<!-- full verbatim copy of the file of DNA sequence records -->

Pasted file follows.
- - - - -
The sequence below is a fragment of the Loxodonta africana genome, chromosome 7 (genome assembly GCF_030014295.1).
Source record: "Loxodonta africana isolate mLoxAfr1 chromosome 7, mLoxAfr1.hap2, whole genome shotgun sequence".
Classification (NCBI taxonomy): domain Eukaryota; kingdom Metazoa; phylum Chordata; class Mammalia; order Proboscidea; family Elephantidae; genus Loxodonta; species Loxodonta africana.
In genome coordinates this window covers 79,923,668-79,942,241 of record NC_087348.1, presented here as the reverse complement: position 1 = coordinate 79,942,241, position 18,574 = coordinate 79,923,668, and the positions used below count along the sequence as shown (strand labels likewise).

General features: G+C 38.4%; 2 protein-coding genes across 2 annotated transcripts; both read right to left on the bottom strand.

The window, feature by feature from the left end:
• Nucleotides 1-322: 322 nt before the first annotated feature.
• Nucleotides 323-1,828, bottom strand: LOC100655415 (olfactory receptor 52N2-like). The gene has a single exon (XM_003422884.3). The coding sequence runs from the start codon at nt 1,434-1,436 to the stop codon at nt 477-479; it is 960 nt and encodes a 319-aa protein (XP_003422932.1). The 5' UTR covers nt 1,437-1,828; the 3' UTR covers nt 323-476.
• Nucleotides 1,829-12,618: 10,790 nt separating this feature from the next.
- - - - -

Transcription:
The sequence below is a fragment of the Loxodonta africana genome, chromosome 7 (genome assembly GCF_030014295.1).
Source record: "Loxodonta africana isolate mLoxAfr1 chromosome 7, mLoxAfr1.hap2, whole genome shotgun sequence".
Classification (NCBI taxonomy): domain Eukaryota; kingdom Metazoa; phylum Chordata; class Mammalia; order Proboscidea; family Elephantidae; genus Loxodonta; species Loxodonta africana.
In genome coordinates this window covers 79,923,668-79,942,241 of record NC_087348.1, presented here as the reverse complement: position 1 = coordinate 79,942,241, position 18,574 = coordinate 79,923,668, and the positions used below count along the sequence as shown (strand labels likewise).

General features: G+C 38.4%; 2 protein-coding genes across 2 annotated transcripts; both read right to left on the bottom strand.

The window, feature by feature from the left end:
• Nucleotides 1-322: 322 nt before the first annotated feature.
• Nucleotides 323-1,828, bottom strand: LOC100655415 (olfactory receptor 52N2-like). The gene has a single exon (XM_003422884.3). The coding sequence runs from the start codon at nt 1,434-1,436 to the stop codon at nt 477-479; it is 960 nt and encodes a 319-aa protein (XP_003422932.1). The 5' UTR covers nt 1,437-1,828; the 3' UTR covers nt 323-476.
• Nucleotides 1,829-12,618: 10,790 nt separating this feature from the next.